New Atlantis Records CD, Bandcamp download
I first came across Colin Webster on Antennae, his finely detailed set of close-mic’d breaths and clicks, and his equally inquisitive, but no less captivating, brace of duets with turntable wrangler Graham Dunning, Estigate (on Linear Obsessional) and Invertebrata (on Webster’s own Raw Tonk label).
The restraint Webster shows in his playing, and his unstinting commitment to drilling down to an almost molecular level on these recordings gives them an intense rigour that makes for an enthralling listen. Dunning’s contributions to the duo albums are pretty great too, offering up a kind of barely repressed aggression as he bashes and scrapes his deck.
Webster and Dunning have another release out very soon, but in the meantime, this album from Webster’s ongoing dialogue with Led Bib drummer and bandleader Mark Holub shines a light onto a vastly different aspect of his practice. On Viscera, Webster replaces restraint and precision with emotion and power, emphasised by the surging fluidity of Holub’s drumming.
Webster has been working with Holub since 2010, and Viscera is their fourth collaboration together. Recorded in a single day at the Dropout Studios in London, it is a gnarly, bruising encounter, a strange ritual that is part dance, part battle. The opening track, Big Paws on a Puppy, is full of knotty tussles, hoarse parps that veer into lung-busting hollers as Holub rains down a heavy, rock-inflect storm.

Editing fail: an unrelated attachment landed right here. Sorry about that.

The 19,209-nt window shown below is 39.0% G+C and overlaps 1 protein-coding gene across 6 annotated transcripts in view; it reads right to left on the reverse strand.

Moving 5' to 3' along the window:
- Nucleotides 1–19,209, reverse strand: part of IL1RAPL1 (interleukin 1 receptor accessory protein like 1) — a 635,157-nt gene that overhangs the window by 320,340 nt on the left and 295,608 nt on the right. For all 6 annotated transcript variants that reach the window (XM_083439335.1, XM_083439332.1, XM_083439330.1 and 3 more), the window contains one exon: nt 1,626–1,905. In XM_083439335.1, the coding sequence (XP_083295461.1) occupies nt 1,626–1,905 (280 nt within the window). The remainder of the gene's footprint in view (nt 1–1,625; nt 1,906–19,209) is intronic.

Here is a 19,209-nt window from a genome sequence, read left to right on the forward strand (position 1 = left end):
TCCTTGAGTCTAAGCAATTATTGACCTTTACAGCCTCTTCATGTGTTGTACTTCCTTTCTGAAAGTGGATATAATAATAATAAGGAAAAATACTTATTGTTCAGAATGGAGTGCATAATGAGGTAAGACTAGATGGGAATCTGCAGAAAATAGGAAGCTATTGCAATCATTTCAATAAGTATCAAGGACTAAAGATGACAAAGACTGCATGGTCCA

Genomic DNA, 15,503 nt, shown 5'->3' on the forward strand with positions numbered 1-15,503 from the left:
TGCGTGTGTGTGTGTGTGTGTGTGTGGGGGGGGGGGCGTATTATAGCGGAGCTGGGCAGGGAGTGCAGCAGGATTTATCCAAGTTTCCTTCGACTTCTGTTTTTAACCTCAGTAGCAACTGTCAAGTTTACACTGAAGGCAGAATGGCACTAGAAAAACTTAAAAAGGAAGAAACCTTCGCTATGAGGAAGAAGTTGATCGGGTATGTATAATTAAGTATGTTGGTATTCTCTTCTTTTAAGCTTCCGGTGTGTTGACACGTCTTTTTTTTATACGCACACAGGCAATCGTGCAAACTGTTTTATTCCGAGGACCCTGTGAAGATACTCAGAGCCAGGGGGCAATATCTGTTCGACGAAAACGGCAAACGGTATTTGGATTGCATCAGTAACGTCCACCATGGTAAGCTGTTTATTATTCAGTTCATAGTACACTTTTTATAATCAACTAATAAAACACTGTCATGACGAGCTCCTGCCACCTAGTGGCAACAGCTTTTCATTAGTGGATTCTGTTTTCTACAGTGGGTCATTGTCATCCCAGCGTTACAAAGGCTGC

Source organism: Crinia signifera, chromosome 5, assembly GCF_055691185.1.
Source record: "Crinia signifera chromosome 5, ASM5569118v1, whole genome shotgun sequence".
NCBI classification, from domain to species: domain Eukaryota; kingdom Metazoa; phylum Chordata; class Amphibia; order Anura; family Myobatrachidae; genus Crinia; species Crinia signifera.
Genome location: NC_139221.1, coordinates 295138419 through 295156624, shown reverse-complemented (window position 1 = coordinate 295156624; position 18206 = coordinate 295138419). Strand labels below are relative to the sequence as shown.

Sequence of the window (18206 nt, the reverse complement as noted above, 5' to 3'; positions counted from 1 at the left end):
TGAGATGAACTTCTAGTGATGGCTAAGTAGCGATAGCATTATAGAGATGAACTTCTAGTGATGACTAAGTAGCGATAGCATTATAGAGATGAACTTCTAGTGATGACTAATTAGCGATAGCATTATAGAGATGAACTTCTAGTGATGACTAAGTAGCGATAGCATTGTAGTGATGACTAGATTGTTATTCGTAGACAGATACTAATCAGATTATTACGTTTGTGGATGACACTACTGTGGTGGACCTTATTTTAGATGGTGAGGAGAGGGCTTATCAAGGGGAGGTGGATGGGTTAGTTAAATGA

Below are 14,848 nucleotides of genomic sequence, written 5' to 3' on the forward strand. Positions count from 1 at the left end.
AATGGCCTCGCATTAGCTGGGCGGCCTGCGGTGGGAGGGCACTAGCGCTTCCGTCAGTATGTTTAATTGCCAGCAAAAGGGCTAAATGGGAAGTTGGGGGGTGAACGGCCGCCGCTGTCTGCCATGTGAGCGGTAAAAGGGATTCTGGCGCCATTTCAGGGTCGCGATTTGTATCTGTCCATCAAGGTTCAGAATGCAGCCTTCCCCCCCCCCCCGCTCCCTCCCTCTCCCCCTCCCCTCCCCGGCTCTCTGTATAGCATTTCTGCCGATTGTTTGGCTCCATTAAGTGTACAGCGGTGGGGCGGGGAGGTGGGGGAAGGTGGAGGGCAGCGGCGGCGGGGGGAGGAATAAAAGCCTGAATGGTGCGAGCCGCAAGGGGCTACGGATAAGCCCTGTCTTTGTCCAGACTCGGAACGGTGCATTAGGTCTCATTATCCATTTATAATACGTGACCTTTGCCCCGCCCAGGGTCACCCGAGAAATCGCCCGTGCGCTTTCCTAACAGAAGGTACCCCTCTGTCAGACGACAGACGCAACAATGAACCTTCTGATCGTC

Yet it’s a remarkably varied album, given that the Webster and Holub created nearly all the pieces – bar the final track, a version of Roscoe Mitchell’s Chant – with minimal preparation, banking instead on their own improvisatory chops and knowledge of each other’s musical mojo to lay down a wildly inventive set.
Both Oaxaca and Conkan turn away from full-throated bluster into sinuous melody. Oaxaca is almost Arabic in its swerving saxophone lines as Holub bustles and tinkers around the kit. The pair condense a helluva lot of ideas into its six minutes, the sparkling, searching opening section giving way to a furious squall, which then powers down almost completely, the drums laying out a shifting bed of sound as Webster plays languid, almost mewing motifs. And just when you think they’re running out of steam, a beautiful circling coda kicks in that brings the energy levels right back up again.
There are more twists and turns on the ten-minute Then There Was, a piece defined by Holub’s questing grooves, his bone shaking rattles careering all over the place but nevertheless laying down a firm backbone for Webster’s licks. There’s a nice breakdown in this piece too, but it’s jagged this time round, drums and saxophone snapping and snarling at each other in staccato chunks.
Holub’s work with Led Bib is characterised by a bustling complexity. Every space is seemingly filled with teeming detail from him and his quartet of compadres. While it is true Viscera doesn’t quite wield the dense punch of that group, it’s still a gutsy, complex record, full of vibrancy and raw lyricism.